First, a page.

Why Index Funds Are the Best Choice for New Investors

Are you looking to build long-term wealth, but are so new to the world of investing that you don't know where to begin? If so, I've got great news for you.

There aren't too many things in life that both save you more money and make you more money at the same time. Fortunately, a type of investment known as an index fund is one of them. (See also: Begin Your Investing Career Right With Some Mutual Fund Basics

That's why index funds are one of the best long-term wealth-building tools ever made. So let's dig in to see exactly what they are, and — more importantly — how they save you money and make you money all at once.

But before we go further, let me explain some terms.

What Are Mutual Funds?

In a nutshell, mutual funds are a basket of different kinds of investments. And the most common investments are stocks and bonds.

For instance, one mutual fund could be made up of a few hundred stocks. Another could be made up of a few hundred bonds.

This large amount of stocks or bonds is a good thing because it protects you. If a few stocks or bonds don't perform well, then there are still hundreds of others to help pick up the slack.

Different Kinds of Funds

Within the world of mutual funds, there are two types of funds:

  1. Actively managed funds
  2. Index funds

What's the difference?

Actively managed funds are run by managers who try — note the keyword try — to beat the market's return. So if the stock market goes up 8% one year, this manager will try to pick certain stocks so that you'll earn more than 8%.

Index funds, however, do not try to beat the market. All they do is copy it. So if the market goes up 8% one year, this fund has the same stocks that'll provide pretty much the same 8% growth. (See also: 7 Great Investments for First-Timers)

OK, now that I've explained that, let's go back to the topic of saving you more money.

Saving You More Money

First, it's important to know that all mutual funds come with a cost. The difference, however, lies in the amount.

Actively managed funds charge more for the "potential" for higher returns that I mentioned above. In some cases, a lot more.

According to a report from the Investment Company Institute (PDF), the average actively managed fund costs 0.92% a year. This means that for every $1,000 your investment is worth, you'll pay $9.20.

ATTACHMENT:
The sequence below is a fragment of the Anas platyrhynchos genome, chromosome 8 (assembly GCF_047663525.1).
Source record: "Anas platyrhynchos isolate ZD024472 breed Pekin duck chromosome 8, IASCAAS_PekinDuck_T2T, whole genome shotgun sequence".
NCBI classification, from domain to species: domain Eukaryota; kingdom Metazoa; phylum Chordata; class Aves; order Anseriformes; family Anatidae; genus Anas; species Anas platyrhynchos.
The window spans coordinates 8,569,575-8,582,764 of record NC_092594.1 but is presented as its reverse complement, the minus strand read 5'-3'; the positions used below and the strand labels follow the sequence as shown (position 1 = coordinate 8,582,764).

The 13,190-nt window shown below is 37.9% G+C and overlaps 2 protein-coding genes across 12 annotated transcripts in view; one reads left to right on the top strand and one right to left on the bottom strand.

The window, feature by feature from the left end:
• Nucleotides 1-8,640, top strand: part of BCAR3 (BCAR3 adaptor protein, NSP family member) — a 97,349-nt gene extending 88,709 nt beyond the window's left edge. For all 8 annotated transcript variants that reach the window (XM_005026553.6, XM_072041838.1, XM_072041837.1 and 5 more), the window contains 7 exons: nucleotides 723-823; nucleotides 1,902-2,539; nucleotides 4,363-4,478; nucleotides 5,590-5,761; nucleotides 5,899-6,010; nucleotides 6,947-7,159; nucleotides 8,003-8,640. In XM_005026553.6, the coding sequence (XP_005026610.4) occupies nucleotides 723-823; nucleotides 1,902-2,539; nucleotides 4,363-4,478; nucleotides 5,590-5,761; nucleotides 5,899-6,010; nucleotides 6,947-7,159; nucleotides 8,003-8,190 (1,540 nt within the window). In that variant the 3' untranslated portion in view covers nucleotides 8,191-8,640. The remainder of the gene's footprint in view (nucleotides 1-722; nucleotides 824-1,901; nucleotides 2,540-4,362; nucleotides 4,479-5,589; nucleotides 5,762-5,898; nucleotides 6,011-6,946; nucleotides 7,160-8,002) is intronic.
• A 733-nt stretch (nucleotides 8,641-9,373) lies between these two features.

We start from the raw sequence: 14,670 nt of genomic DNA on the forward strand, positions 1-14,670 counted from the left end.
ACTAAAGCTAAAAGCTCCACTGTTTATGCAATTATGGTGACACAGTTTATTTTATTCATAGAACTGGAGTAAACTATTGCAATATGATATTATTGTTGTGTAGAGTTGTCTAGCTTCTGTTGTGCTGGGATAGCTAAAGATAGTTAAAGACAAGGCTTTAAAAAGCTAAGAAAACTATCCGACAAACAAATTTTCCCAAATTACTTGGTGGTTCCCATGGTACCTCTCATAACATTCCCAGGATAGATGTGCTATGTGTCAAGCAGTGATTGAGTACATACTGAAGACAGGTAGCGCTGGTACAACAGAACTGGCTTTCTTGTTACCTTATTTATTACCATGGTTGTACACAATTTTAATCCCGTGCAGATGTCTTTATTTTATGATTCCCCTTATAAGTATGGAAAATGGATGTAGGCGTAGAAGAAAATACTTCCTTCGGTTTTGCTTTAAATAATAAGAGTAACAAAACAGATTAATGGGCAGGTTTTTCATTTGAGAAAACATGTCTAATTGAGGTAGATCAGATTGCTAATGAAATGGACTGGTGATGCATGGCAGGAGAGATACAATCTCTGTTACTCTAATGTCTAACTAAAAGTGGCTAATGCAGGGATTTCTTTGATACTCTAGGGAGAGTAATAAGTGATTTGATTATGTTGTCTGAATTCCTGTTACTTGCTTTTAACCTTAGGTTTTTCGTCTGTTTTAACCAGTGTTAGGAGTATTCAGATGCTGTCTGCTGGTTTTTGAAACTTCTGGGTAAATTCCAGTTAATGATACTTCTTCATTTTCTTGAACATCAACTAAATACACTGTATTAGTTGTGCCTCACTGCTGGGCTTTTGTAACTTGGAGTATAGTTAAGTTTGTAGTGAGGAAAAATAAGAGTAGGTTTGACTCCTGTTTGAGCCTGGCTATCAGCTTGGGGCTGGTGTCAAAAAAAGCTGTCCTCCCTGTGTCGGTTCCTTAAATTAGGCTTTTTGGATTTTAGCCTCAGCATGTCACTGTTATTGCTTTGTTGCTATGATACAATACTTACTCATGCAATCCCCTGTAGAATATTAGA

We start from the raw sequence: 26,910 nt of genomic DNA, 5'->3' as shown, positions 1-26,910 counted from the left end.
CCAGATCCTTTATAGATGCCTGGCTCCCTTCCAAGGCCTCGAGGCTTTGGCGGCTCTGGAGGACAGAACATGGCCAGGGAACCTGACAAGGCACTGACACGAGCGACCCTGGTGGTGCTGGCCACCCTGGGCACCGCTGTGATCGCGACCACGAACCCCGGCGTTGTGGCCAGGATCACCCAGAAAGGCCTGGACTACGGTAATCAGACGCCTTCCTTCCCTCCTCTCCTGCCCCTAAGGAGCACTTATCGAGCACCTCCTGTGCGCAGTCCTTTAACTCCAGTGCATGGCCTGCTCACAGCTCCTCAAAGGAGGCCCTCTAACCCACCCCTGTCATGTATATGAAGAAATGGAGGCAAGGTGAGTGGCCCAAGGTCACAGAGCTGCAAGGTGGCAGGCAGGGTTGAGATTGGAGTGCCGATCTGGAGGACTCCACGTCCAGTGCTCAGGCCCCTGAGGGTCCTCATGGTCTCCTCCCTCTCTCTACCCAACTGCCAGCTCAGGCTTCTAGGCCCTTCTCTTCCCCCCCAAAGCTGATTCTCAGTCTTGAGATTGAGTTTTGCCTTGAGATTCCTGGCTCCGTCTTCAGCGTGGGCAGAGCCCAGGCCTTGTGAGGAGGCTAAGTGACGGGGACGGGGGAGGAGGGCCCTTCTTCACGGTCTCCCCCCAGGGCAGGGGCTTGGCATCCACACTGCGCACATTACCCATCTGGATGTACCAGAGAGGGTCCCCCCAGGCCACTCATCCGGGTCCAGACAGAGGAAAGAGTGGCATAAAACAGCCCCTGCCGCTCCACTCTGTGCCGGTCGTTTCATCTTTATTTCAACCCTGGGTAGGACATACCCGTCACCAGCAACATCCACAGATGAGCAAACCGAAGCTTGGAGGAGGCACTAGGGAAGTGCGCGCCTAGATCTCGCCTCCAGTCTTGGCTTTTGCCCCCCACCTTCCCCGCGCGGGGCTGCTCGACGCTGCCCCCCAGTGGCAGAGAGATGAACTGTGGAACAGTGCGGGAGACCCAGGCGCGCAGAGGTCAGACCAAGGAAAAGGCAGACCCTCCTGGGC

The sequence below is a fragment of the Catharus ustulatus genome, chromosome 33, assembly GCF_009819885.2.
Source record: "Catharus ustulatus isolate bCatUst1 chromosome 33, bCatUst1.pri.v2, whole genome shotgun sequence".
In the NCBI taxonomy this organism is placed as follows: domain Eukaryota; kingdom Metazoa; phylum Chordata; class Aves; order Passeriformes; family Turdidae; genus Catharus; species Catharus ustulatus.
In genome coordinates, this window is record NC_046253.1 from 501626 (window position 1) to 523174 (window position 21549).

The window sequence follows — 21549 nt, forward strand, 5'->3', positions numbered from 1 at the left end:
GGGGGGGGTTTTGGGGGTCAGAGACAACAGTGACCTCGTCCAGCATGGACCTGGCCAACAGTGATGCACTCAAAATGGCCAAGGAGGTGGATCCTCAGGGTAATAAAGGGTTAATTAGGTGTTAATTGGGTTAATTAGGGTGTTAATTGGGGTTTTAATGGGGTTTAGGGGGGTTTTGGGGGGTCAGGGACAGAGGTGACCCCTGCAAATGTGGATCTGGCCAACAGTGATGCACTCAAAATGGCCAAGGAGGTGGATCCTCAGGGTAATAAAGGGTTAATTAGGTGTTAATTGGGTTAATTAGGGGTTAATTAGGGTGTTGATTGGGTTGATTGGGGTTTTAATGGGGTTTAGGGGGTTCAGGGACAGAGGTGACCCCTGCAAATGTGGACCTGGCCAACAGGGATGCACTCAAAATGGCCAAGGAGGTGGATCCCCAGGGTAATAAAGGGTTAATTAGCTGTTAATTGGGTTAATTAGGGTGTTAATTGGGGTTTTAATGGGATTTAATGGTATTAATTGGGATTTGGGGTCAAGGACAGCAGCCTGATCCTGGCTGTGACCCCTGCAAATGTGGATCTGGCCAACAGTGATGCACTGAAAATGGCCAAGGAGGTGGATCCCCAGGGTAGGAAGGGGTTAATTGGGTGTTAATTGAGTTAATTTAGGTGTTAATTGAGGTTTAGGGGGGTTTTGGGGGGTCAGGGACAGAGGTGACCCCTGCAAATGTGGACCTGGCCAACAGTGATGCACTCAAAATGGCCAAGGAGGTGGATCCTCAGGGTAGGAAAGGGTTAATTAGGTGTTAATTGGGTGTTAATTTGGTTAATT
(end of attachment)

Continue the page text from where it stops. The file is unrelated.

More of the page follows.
With index funds, however, you'll pay much less. The average index fund costs 0.13% a year. So for every $1,000 your investment is worth, you'll pay just $1.30.

Now, this $7.90 difference may not seem like a big deal, but that's because we just started with a small amount as an example. To build real wealth, you need to invest often.

Let's say you invest $5,000 every year for the next 20 years. Also, let's assume that both the actively managed and index funds grow by 8% per year (although I'll show you later that this isn't a fair assumption).

If you chose the actively managed fund, at the end of the 20 years you'd end up with $219,728 — a decent amount. But if you invested in the lower-cost index fund, you'd have grown your money to the sum of $242,994 — a difference of over $23,000. (See also: Boost Your Retirement Savings: Avoid 401(k) Fees)

What would you do with an extra $23,000?

Or here's another way to put it — how much would it hurt to lose $23,000?

This extra money that you'd make with an index fund comes from one thing, and one thing only — the cost savings.

So one way that index funds both save you more money and make you more money — at the same time — is by the simple fact that they cost much less.

But that's not the end of the story. There's another way index funds make you more money, and that's from the poor performance of most actively managed funds.

Making You More Money

A study from the S&P Dow Jones Indices found that during the past three years, over 86% of large-cap funds failed to beat their benchmark index, the S&P 500 index. While the actively managed funds provided just under 9% growth, the S&P 500 index grew by over 10% during this time.

This means that if you invested in the S&P 500 (through an index fund, of course) during this time, you would've made more money than 86% of all other related funds.

When you combine the greater long-term performance with the lower cost of index funds, you end up saving more money and making more money. (See also: Using Time Horizons to Make Smarter Investments)

If you'd like to see how I'm using index funds to build wealth, and how you can do it too, check out the Core Four Portfolio.

Do you invest in an actively managed fund or an index fund?

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Guest's picture

I use a mix of index and actively managed funds. I do like index funds due to their simplicity, and ability to beat most active funds. However, I do feel you can find some solid active funds that have low costs and can match or beat the market. Overall, this is a very good article.

Darren Wu's picture

Thanks for chiming in Robert. Good luck with your active funds.